More sophisticated players will likely find this 3D platformer to be too repetitive and easy.
Since the release of Toy Story in 1995, the Pixar animation studio has made a name for itself by producing beautiful digitally animated films that appeal as much to adults as they do to children. Monsters, Inc. Scream Team for the PlayStation is based on Pixar's latest feature, Monsters, Inc., and while the mere presence of the main characters from the film may be enough to satiate children, more sophisticated players will likely find this 3D platformer to be too repetitive and easy.
Scream Team uses many of the main characters from Monsters, Inc., but it doesn't follow the story of the film--instead, it acts as a sort of prequel. Sully, the large blue-furred beast, and Mike, the short one-eyed monster, have been invited to Scare Island by Monsters, Inc., the most highly regarded scaring company in Monstropolis. On Scare Island, they'll be put through a series of trials to see if they are Monsters, Inc. material.
These trials consist of a series of simulated real-world environments, where Mike and Sully must seek out and scare robotic versions of human children, which are called Nerves. For the most part, Scream Team plays like your basic 3D platformer, with simple button-and-switch puzzles, a smattering of enemies that can be dispatched with a simple attack or the now standard butt-stomp, and plenty of item collection. There's nothing really wrong with the gameplay in Scream Team; both Mike and Sully are responsive, and rarely do you feel like your fighting against the controls. The game is just extremely straightforward and very, very easy. The only times the gameplay really changes is when you come in contact with a Nerve, which you scare by repeatedly mashing on various controller buttons, Track & Field-style, and at the end of each training ground, when you'll participate in a race with Randall, the protagonist's archrival from the film. Scaring the Nerves gets boring and tedious very quickly, since it's the one act you'll perform the most in Scream Team, while the racing proves to be a nice change of pace from the rest of the game's more deliberately paced platforming action.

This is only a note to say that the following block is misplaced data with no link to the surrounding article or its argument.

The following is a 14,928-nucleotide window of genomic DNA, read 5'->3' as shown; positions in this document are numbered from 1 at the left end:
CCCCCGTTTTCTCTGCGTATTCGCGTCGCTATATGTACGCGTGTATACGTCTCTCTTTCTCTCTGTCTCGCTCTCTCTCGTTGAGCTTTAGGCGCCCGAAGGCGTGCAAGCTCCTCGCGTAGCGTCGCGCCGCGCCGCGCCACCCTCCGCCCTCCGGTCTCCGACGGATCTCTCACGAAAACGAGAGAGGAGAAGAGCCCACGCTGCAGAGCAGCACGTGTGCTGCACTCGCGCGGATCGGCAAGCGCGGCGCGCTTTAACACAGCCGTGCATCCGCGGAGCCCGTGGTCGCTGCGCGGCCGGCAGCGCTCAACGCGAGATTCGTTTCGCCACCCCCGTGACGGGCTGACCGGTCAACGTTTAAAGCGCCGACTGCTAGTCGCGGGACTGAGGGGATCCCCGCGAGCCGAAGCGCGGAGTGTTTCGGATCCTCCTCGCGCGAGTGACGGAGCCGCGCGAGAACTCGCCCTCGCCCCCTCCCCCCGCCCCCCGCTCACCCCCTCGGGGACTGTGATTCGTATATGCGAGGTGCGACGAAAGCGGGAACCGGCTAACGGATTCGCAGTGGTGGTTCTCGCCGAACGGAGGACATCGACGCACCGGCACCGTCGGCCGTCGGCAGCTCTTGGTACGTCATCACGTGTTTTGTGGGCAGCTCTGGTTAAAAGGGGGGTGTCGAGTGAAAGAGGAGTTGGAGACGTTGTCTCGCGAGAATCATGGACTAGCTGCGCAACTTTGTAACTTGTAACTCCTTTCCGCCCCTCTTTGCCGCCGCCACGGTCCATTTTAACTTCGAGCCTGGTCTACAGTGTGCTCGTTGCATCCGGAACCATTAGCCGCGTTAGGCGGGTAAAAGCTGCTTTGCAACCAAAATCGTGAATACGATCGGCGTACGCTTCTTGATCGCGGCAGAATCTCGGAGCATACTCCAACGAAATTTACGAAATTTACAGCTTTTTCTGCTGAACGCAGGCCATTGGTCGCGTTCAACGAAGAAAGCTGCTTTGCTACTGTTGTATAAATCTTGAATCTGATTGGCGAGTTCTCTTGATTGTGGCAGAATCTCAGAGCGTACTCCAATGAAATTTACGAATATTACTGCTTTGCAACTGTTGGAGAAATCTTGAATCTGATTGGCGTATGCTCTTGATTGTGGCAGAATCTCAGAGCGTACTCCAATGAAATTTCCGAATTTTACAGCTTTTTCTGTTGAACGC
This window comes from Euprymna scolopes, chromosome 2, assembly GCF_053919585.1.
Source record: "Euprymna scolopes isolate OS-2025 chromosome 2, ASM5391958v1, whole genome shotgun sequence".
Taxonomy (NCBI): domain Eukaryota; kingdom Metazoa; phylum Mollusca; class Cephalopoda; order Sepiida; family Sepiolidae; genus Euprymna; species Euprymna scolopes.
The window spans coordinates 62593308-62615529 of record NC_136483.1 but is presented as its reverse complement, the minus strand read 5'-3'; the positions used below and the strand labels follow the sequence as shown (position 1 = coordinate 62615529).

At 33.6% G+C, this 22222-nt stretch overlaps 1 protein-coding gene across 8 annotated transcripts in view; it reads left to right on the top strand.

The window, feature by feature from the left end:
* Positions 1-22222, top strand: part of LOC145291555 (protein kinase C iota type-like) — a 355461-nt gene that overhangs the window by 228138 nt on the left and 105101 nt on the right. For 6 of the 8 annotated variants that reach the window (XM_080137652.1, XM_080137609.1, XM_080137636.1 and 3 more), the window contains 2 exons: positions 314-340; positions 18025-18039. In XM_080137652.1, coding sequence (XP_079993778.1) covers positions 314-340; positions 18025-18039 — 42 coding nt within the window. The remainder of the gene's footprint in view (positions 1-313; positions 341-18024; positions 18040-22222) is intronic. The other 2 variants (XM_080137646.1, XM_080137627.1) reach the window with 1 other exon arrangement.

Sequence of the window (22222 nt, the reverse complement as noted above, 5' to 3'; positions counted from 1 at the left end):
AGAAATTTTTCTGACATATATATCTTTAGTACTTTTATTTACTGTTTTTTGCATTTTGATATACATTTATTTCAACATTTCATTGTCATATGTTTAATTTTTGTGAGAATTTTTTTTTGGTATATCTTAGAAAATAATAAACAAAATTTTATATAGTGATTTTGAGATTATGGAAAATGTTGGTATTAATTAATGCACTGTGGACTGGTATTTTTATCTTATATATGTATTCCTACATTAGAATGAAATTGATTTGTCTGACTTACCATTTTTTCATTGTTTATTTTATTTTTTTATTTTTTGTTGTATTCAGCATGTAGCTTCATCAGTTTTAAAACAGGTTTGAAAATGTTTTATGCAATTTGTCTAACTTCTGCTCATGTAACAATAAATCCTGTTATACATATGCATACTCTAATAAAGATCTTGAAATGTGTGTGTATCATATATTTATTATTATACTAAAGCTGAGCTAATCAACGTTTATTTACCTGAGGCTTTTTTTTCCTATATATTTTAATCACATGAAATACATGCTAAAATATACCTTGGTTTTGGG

There's not much to say about the graphics in Scream Team, other than they look like those of a PlayStation game. The characters aren't made up of many polygons, but they still capably capture the likenesses of their prerendered counterparts. The game occasionally shows slight amounts of slowdown and texture warping, but not enough to really affect your game-playing experience. The biggest graphical treats in Scream Team are the prerendered cutscenes from the movie, which you're treated to at the end of each level. While they aren't at all linked to the events in the game, the promise of more high-quality Pixar-produced CG may be enough incentive to play through the next level.
Scream Team's aural presentation is equally as middle-of-the-road as the graphics. Voice-acting duties for Mike and Sully have been taken care of by Billy Crystal and John Goodman soundalikes, though their impersonations tend to be inconsistent and are outclassed by the dead-pan delivery of the game's orientation guide. Ambient sounds are minimal, but the game compensates with a nice soundtrack that is always fitting to the environment.
Like most of the games being released for the PlayStation at this point, Scream Team is intended for younger, more casual gamers. The game is well produced enough, with an adequate soundtrack, sharp, colorful graphics, and a sound physics model, but the simplicity of the gameplay and the game's relative shortness keeps Scream Team from being attractive to the more serious gamers.